To return to the book. Judge Driscoll succeeds in defeating the twins by an allusion to assassination in a speech the night before election. Tom goes to St. Louis happy. He steals back later and, entering the house unobserved, blacks his face, and, with the Italian dagger in his hand, steals down to rob his uncle's safe. His uncle is awakened, and after a struggle Tom kills him, flies to his room, and, putting on his woman's garb, gets out of the house and back to St. Louis unnoticed. The twins, who have been out walking, hear old Driscoll's cry for help, and hurrying in, are discovered there by the next arrival on the scene. They are accused of the murder, and as there was bad blood between them and the dead man, their chances look slim, especially as they have engaged Wilson to defend them.
Who is this Wilson? He is a native of New York, and came to the village the same month as Tom Driscoll was born. Owing to a remark of his, whose wit was too delicate for the hard-headed villagers, he had been put down as a numskull. Disturbed at the barking of a cur, he had expressed a desire to own half the dog. When the bystanders asked why, he explained that he would kill his half. To the sober-minded peasants, however, the only view of the question was that Wilson would clearly be responsible if the other half died, as it naturally would. So, as he didn't wish for the whole dog while he was wishing, they dubbed him a pudding-head. And Pudd'nhead Wilson he was till the day of his death.
Another eccentricity of his did not approve him to the villagers. He was forever going about and getting impressions of the thumbs of people. These he named and dated and reserved on strips of glass. But he was well liked, if not respected. He had taken the thumb-marks of the two babies, before Roxy changed them, and a number of times after that. He is convinced that the murder of Driscoll had been committed by the mysterious woman he had seen one night from his window. While he is vainly ransacking his collection of girls' and women's thumb-marks, Tom drops in, picks up one of the strips of glass, and his thumb makes its mark there. Noticing this, the whole thing is clear to Wilson, and he shudders in the presence of the murderer thus revealed. He recognizes the identity of Tom's thumb-mark with the impression preserved in stains of old Driscoll's blood on the Italian dagger.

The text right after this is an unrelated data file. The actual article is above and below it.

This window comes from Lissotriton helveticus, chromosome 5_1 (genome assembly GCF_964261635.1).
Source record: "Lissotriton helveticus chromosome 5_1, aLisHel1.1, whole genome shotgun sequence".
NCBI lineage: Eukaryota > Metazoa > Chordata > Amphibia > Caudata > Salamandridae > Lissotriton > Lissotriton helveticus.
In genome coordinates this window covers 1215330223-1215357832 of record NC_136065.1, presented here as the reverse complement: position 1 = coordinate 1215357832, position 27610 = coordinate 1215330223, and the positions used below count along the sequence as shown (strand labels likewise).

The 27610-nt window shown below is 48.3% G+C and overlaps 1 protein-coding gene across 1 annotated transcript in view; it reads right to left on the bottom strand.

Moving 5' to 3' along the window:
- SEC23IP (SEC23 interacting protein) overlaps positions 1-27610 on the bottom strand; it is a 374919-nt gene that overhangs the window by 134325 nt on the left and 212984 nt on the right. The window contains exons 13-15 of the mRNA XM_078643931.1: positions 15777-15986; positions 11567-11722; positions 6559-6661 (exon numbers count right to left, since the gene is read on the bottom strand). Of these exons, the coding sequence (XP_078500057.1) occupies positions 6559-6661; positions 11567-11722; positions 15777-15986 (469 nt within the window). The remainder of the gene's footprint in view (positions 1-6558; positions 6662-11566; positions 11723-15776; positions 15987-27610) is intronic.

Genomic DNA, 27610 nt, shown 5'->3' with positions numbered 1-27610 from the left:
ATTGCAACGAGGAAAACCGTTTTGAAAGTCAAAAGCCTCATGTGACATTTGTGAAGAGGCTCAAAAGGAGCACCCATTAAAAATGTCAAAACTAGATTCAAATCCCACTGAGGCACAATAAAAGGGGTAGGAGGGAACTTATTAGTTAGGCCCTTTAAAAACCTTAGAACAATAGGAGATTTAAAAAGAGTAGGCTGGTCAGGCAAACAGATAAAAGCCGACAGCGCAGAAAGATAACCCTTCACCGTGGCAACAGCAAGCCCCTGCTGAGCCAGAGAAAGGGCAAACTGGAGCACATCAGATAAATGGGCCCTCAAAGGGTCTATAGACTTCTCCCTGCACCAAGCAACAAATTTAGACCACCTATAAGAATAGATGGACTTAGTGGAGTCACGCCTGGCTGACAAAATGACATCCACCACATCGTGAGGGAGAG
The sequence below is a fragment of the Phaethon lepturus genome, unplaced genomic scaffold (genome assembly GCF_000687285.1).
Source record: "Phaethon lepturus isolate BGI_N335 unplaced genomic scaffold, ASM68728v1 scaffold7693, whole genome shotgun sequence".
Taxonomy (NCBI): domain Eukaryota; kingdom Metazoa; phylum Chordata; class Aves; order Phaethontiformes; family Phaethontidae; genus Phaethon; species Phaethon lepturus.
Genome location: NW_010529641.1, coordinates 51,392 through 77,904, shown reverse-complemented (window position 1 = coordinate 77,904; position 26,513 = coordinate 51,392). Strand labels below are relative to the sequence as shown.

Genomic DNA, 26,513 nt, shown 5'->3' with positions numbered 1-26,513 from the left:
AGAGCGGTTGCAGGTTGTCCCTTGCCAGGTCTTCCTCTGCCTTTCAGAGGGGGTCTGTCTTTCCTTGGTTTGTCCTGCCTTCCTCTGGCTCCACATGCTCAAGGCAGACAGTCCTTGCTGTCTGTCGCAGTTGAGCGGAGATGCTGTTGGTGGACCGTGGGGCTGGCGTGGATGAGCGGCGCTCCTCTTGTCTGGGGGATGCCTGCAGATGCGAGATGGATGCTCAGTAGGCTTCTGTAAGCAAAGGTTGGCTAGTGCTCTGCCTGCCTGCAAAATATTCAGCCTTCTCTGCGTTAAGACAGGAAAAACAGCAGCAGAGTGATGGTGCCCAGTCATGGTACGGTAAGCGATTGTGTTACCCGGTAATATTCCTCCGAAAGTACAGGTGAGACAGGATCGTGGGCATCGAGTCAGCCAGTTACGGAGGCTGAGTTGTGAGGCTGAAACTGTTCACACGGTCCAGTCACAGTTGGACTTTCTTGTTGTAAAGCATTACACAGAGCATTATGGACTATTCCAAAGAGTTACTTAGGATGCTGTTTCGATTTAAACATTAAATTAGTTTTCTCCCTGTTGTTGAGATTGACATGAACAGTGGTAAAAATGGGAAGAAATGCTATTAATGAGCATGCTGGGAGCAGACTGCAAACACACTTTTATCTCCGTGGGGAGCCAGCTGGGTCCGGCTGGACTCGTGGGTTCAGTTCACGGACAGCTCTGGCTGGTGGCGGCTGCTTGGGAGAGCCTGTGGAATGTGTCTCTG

When the unsuspecting Tom has gone, he falls to work on his case with enlightened zeal. He knows that no two thumb-marks on earth are alike, and that they remain unchanged from birth to death. But he notices that Tom's baby autograph is not that of his manhood, but that of the slave Chambers. He has never mislabelled his records before, and in his baffled vexation he falls asleep. The mystery is solved in his dream, and at the trial he convinces the jury not only that thumb-marks are authentic, but that the blood-stained fingers on the knife were Tom's, and that Tom is, after all, a changeling negro. Roxy confesses. Tom is first imprisoned, then sold down the river to pay his own debts. Chambers, restored to his right estate, has been so warped by his long slavery that he remains humble and embarrassed all his life, miserable in his prosperity.